by ehistoryadmin on June 25, 2016

Kildare Observer 29 December 1888


We regret to announce the death of Colonel Connolly, R.M. The deceased gentleman had been in failing health for some time past. He was much respected by all classes, and discharged his magisterial functions with a calm reserve and a strict desire for impartiality. Colonel Conolly in his younger days was an officer in the Coldstream Guards and saw much service in the Crimea, where he distinguished himself by winning the proudest badge of military honor – the Victoria Cross. After his retirement from the army he became Assistant Commissioner of the Dublin Metropolitan Police, and succeeded Colonel Waring as resident magistrate for Kildare, when that gentleman was transferred to another sphere of duty. Colonel Conolly was connected by family ties with this county, being related to the late “Squire” Conolly, of Castletown. He died at the Magistrate’s House, Curragh Camp, on Sunday last, and was interred on Thursday in Mount Jerome. As a mark of respect to his memory, the whole of the troops of the Curragh Brigade, under the command of Major-General C W Thesiger, commanding Curragh, Brigade, paraded at Newbridge, at 9.30 a.m. and lined the streets from the Curragh entrance to the railway station. The troops were dressed in review order, but cloaked as a sign of mourning, and carried the colors. The bands of each regiment played the Dead March in succession as the funeral procession passed, the men resting on their arms reversed. After the arrival of the remains at the railway station, the Argyle and Sutherland Highlanders marched on to the down platform, and as the train moved off the united bands played the Dead March, the scene at the moment being peculiarly touching and impressive.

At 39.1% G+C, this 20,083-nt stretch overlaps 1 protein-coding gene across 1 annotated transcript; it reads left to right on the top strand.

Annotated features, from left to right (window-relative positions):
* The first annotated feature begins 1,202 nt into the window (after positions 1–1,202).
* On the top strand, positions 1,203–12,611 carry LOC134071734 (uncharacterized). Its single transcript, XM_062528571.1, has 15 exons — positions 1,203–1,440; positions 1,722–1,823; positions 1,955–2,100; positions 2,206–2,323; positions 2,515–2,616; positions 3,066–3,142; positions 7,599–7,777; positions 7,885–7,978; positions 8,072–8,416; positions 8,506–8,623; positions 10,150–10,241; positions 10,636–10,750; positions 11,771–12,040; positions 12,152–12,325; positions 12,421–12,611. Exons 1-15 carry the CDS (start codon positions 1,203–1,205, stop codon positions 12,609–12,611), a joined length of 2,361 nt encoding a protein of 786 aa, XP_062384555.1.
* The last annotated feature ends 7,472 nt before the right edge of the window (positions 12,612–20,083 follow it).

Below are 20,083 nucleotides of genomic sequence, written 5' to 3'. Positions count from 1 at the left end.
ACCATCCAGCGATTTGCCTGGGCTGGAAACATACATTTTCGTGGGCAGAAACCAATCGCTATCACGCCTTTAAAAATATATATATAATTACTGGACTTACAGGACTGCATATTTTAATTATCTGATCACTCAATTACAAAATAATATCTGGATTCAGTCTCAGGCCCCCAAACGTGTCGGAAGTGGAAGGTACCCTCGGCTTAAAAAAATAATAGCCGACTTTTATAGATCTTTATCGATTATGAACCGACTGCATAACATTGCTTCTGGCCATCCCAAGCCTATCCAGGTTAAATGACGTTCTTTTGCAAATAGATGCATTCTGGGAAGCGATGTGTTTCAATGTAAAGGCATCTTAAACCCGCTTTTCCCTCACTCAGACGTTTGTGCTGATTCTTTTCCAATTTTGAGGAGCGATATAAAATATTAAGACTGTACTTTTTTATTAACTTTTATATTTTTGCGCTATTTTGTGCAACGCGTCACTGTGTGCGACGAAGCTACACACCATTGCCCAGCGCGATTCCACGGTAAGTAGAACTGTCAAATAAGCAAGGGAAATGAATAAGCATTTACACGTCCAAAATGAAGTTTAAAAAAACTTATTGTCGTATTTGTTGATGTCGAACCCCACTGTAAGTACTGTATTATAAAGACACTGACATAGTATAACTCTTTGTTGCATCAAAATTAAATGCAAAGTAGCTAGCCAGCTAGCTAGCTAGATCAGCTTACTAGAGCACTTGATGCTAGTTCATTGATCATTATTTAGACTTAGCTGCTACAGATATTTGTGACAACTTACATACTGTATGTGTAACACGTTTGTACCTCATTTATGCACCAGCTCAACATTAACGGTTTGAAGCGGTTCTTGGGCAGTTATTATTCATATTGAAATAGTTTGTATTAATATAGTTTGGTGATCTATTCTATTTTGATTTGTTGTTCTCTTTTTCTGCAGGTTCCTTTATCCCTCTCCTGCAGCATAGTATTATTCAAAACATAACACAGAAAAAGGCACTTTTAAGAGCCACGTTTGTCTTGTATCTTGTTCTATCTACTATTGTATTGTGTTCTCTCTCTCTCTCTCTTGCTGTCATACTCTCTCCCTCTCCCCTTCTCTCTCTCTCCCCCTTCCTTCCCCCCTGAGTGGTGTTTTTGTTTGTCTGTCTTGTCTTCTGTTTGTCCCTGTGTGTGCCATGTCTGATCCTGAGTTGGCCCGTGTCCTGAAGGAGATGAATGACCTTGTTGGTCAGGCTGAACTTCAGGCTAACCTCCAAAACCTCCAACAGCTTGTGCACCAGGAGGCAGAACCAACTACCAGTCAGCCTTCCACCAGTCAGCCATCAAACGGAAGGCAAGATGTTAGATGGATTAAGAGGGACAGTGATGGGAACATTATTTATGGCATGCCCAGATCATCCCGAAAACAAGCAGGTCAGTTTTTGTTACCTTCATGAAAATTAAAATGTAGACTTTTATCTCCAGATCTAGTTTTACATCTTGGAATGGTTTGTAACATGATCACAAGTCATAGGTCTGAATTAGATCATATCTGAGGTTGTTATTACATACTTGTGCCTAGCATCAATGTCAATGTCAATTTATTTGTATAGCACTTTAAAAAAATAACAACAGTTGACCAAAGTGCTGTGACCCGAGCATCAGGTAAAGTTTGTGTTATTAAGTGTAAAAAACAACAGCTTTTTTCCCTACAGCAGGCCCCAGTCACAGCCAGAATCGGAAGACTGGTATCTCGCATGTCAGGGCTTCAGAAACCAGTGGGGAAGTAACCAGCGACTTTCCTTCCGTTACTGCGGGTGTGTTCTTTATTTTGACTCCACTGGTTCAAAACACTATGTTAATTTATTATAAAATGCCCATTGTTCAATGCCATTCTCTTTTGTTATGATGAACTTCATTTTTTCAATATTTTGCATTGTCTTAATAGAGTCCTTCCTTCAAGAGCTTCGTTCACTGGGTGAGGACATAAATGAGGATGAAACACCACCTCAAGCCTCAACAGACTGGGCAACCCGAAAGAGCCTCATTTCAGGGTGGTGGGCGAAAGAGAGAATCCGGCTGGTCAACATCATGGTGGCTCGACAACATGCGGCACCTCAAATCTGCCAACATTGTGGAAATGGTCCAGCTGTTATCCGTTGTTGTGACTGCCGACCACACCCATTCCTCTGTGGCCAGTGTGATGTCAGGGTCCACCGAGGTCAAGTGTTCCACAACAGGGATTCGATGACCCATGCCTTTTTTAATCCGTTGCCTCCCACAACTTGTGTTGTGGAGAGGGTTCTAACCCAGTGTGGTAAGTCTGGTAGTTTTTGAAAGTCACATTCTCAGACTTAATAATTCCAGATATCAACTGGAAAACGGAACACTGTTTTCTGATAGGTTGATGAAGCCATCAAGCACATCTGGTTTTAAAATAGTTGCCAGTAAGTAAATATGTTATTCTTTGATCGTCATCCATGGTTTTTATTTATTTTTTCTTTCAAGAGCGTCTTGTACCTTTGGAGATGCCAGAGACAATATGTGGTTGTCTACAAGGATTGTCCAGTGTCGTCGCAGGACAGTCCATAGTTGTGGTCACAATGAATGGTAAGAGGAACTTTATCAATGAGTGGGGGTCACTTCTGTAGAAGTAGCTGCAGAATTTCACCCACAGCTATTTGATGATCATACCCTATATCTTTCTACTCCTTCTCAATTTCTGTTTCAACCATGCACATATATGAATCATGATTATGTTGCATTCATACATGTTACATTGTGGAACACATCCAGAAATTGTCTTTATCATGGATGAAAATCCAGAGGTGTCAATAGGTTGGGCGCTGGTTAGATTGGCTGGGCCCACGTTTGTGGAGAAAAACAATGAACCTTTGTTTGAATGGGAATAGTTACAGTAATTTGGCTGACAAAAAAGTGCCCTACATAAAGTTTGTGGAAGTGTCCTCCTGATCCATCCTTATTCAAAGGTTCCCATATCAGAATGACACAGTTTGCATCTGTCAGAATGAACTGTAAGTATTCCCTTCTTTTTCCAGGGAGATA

Re-typed by Jennifer O’Connor

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